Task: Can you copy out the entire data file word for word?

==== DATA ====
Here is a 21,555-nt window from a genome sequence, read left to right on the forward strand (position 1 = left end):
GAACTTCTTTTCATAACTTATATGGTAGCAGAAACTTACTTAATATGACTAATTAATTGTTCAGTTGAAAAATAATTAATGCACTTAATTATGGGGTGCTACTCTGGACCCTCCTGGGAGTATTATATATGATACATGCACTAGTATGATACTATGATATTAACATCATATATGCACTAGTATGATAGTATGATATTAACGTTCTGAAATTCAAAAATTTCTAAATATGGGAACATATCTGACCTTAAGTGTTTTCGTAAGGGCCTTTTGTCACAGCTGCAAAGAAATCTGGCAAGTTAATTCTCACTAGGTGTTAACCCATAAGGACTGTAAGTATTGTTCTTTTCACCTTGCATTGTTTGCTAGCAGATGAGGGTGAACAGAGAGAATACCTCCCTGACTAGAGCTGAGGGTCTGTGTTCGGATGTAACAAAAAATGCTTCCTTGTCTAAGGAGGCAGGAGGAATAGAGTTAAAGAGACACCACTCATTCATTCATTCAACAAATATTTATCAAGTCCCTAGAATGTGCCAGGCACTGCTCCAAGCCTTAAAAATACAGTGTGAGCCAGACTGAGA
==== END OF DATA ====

Here is a 21,555-nt window from a genome sequence, read left to right on the forward strand (position 1 = left end):
GAACTTCTTTTCATAACTTATATGGTAGCAGAAACTTACTTAATATGACTAATTAATTGTTCAGTTGAAAAATAATTAATGCACTTAATTATGGGGTGCTACTCTGGACCCTCCTGGGAGTATTATATATGATACATGCACTAGTATGATACTATGATATTAACATCATATATGCACTAGTATGATAGTATGATATTAACGTTCTGAAATTCAAAAATTTCTAAATATGGGAACATATCTGACCTTAAGTGTTTTCGTAAGGGCCTTTTGTCACAGCTGCAAAGAAATCTGGCAAGTTAATTCTCACTAGGTGTTAACCCATAAGGACTGTAAGTATTGTTCTTTTCACCTTGCATTGTTTGCTAGCAGATGAGGGTGAACAGAGAGAATACCTCCCTGACTAGAGCTGAGGGTCTGTGTTCGGATGTAACAAAAAATGCTTCCTTGTCTAAGGAGGCAGGAGGAATAGAGTTAAAGAGACACCACTCATTCATTCATTCAACAAATATTTATCAAGTCCCTAGAATGTGCCAGGCACTGCTCCAAGCCTTAAAAATACAGTGTGAGCCAGACTGAGA